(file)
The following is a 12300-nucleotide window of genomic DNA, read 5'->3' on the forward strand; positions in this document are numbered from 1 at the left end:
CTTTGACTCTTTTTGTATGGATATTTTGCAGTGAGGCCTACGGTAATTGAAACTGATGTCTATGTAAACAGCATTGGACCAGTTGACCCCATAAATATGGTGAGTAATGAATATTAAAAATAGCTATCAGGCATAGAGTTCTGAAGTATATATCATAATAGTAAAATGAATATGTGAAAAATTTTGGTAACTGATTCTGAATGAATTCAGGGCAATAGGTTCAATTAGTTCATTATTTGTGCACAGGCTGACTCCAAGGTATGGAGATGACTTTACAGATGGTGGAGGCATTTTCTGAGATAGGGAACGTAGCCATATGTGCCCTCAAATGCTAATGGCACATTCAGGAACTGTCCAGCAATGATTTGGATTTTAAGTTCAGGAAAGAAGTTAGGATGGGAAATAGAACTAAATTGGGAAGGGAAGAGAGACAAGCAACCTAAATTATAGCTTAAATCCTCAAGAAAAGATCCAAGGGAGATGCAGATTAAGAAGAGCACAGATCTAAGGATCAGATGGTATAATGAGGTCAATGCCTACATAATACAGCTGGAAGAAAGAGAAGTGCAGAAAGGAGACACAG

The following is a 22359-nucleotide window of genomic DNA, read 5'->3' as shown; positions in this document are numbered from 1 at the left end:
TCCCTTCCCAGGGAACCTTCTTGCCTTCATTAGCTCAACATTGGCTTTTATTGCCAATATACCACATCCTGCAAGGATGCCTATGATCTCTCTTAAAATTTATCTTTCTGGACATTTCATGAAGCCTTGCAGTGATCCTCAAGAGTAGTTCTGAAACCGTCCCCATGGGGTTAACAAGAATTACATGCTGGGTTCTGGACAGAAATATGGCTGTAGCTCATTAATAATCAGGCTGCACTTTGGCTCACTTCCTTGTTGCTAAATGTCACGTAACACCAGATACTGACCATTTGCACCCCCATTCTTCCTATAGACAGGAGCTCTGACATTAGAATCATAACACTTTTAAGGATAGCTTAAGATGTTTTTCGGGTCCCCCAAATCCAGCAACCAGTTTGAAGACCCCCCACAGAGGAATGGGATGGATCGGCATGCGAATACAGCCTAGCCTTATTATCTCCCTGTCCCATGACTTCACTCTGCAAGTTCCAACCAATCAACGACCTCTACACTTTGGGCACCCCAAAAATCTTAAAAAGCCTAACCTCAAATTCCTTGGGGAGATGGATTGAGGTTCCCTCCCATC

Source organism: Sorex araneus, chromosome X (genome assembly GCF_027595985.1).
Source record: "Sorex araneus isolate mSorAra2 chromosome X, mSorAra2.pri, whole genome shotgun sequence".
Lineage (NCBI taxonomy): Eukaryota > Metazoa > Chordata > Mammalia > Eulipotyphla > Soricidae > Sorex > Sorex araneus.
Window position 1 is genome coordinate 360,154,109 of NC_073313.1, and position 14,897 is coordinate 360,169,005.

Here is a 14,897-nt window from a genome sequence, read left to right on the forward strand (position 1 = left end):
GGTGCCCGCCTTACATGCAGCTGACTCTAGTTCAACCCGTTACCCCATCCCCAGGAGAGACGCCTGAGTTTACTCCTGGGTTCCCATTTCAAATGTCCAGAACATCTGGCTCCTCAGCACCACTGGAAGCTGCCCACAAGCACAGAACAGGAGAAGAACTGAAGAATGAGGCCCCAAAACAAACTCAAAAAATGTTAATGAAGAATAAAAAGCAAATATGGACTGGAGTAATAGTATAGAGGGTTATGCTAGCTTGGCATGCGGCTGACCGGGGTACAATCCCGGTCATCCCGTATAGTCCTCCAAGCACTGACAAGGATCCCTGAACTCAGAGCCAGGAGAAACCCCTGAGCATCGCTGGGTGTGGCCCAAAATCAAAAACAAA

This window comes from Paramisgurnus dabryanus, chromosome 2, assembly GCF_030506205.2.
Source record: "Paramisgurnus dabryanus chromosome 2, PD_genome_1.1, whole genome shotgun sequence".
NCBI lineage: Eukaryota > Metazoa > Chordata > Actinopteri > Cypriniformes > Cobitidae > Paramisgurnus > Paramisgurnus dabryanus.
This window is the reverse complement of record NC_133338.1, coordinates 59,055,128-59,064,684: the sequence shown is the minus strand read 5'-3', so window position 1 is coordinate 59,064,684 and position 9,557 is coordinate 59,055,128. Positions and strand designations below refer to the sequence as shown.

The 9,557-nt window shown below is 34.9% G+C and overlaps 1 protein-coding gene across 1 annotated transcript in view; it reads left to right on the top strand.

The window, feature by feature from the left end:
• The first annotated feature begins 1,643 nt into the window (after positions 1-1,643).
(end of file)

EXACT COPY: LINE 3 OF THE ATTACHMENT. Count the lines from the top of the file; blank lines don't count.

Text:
The following is a 22359-nucleotide window of genomic DNA, read 5'->3' as shown; positions in this document are numbered from 1 at the left end: